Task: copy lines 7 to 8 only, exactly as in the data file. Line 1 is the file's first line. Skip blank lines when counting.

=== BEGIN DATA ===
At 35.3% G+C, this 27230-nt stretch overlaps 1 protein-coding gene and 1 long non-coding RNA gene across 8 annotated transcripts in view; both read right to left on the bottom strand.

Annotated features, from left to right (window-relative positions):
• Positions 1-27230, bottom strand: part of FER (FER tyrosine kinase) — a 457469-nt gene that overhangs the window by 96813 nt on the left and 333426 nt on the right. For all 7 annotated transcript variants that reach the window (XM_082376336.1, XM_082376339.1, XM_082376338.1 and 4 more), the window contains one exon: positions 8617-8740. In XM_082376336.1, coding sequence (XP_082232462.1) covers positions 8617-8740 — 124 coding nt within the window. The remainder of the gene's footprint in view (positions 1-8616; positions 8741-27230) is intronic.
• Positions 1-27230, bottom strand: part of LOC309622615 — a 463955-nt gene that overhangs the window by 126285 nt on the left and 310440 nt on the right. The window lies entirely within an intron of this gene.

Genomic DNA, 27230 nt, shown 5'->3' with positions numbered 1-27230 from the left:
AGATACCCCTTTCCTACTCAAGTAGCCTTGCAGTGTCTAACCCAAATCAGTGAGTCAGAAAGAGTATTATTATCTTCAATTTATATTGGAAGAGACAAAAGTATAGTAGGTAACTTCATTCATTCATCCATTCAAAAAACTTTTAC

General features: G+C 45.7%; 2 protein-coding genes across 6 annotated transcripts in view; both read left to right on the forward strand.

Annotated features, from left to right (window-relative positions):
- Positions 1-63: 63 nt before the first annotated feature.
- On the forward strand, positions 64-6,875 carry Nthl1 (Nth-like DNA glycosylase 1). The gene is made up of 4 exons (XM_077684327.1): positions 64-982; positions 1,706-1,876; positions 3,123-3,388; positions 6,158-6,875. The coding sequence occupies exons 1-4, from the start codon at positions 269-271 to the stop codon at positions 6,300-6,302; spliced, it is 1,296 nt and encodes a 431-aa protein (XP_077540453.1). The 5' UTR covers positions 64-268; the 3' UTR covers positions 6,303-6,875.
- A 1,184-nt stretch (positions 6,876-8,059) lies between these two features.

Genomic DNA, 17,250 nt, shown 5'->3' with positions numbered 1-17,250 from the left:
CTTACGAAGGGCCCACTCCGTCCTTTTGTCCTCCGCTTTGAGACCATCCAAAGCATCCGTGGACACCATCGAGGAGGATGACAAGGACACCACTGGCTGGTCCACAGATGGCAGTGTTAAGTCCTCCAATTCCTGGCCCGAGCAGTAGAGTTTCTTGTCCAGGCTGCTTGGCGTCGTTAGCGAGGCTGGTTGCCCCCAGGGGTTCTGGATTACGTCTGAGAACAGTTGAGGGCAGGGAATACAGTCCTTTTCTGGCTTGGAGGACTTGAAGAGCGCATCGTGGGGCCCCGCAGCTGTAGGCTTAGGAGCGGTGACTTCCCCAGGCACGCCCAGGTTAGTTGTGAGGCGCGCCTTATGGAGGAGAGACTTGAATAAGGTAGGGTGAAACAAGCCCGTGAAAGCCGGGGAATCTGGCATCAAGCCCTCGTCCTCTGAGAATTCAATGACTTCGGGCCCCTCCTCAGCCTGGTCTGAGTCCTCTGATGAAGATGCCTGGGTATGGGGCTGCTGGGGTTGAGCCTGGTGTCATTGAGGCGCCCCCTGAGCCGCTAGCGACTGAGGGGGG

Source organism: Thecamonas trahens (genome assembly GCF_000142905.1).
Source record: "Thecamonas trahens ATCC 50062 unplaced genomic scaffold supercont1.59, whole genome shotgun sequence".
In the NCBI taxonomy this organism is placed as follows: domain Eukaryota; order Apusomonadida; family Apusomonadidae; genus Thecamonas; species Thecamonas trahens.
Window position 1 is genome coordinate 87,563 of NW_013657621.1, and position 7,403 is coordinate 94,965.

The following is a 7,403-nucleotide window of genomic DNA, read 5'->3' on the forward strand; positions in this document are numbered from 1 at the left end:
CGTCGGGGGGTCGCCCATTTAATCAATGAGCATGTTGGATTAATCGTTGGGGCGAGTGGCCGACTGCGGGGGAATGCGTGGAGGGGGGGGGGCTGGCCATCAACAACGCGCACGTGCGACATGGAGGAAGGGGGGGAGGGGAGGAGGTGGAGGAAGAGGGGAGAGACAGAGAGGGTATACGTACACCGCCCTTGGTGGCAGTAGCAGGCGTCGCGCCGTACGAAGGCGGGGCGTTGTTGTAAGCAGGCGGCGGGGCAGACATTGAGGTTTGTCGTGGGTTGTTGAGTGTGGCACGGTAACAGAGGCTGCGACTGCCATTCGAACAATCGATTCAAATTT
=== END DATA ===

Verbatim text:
General features: G+C 45.7%; 2 protein-coding genes across 6 annotated transcripts in view; both read left to right on the forward strand.

Annotated features, from left to right (window-relative positions):